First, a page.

x = 1.5;(* guess; adjust to get target filter orders *)
bpf = ButterworthFilterModel[{"Bandpass",
2 \[Pi] {0.9 f1, f1, f2, 1.1 f2}, {g + x, g}}];
filterOrder[bpf]


Above I have not used warping. For comparison purposes I repeat the build by first warping the target frequencies

x = 1.5;(* guess; adjust to get target filter orders *)
wbpf = ButterworthFilterModel[{"Bandpass",
sr 2 \[Pi] wf[{0.9 f1, f1, f2, 1.1 f2}/sr], {g + x, g}}];
filterOrder[wbpf]


I now make the time domain models using ToDiscreteTimeModel. Here I could have used the option CriticalFrequency but I don't know what it does.

fm = ToDiscreteTimeModel[bpf, 1/sr];
wfm = ToDiscreteTimeModel[wbpf, 1/sr];


I would like to put all the above into one module. However because I have to adjust the attenuation x by hand this is not possible. In order to test the filters we make some data that is rich in frequencies.

nn = 100000; (* number of points *)
zv = 250; (* zero values at start and end *)
data =
Join[ConstantArray[0, zv], RandomReal[{-1, 1}, nn - 2 zv],
ConstantArray[0, zv]];


The zero values are to allow for the ringing of the filter. The results of the filtering are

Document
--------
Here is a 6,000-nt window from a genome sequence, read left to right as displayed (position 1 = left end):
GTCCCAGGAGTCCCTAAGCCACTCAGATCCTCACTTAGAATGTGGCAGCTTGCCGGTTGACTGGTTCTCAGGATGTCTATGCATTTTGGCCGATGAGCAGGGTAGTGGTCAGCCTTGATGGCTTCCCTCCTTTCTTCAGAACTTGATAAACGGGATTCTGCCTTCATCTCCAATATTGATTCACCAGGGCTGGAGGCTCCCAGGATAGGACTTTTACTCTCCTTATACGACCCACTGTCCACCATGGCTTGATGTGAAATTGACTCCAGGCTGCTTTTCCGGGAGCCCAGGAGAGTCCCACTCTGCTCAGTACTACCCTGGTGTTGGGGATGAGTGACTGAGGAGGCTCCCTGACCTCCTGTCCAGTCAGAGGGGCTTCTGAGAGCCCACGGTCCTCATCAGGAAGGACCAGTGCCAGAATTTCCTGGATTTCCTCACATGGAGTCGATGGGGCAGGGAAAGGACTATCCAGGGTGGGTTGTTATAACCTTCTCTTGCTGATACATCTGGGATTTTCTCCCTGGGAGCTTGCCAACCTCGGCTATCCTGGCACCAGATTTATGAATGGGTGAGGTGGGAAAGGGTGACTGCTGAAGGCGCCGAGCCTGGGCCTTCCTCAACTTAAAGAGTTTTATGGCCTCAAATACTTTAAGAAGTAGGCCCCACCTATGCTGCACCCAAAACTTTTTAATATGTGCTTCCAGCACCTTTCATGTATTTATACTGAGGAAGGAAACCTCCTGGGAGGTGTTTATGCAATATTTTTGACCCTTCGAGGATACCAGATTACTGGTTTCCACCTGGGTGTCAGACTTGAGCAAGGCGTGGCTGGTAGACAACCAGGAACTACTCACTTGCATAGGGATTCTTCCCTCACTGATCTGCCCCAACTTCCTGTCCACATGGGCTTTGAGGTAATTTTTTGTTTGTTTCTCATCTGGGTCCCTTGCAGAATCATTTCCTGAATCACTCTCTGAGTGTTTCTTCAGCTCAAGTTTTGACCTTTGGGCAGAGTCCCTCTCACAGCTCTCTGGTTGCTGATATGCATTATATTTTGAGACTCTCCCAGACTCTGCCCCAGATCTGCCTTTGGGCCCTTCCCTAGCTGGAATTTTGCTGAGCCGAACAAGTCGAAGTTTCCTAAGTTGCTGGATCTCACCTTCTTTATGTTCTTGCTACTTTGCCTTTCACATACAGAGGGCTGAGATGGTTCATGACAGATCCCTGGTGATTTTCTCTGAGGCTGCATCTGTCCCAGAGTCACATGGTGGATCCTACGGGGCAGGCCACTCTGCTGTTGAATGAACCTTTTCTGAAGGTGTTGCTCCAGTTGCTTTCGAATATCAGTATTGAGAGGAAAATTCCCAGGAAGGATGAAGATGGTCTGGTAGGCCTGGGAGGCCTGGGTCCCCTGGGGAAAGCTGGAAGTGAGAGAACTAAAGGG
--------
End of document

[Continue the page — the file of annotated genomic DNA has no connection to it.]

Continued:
filterOutput =
RecurrenceFilter[fm, Reverse[RecurrenceFilter[fm, Reverse[data]]]];
wfilterOutput =
RecurrenceFilter[wfm,
Reverse[RecurrenceFilter[wfm, Reverse[data]]]];


The actual filter that has been generated can be determined by calculating the Fourier transform of the output divided by the Fourier transform of the input.

fInput = Fourier[data];
fOutput = Fourier[filterOutput];
wfOutput = Fourier[wfilterOutput];
h = fOutput/fInput;
wh = wfOutput/fInput;
freqs = Table[(n - 1) sr/Length[h], {n, Length[h]}];


We can now make comparisons

p1 = Plot[{Abs[bpf[2 \[Pi] f I] bpf[2 \[Pi] f I]],
Abs[wbpf[2 \[Pi] f I ] wbpf[2 \[Pi] f I ]]}, {f, 0, 1500},
PlotRange -> All, Frame -> True, Axes -> False,
FrameLabel -> {"Frequency / Hz", "Modulus"},
PlotStyle -> {Blue, Brown},
PlotLegends -> LineLegend[{"Target", "Target Warped"}],
Epilog -> {Pink, Line[{{f1, 0}, {f1, 1.1}}],
Line[{{f2, 0}, {f2, 1.1}}]}];
p2 = ListPlot[{Transpose[{freqs, Abs[h]}][[3000 ;; nn/2]],
Transpose[{freqs, Abs[wh]}][[3000 ;; nn/2]]}, Joined -> True,
Frame -> True, PlotStyle -> {Green, Orange},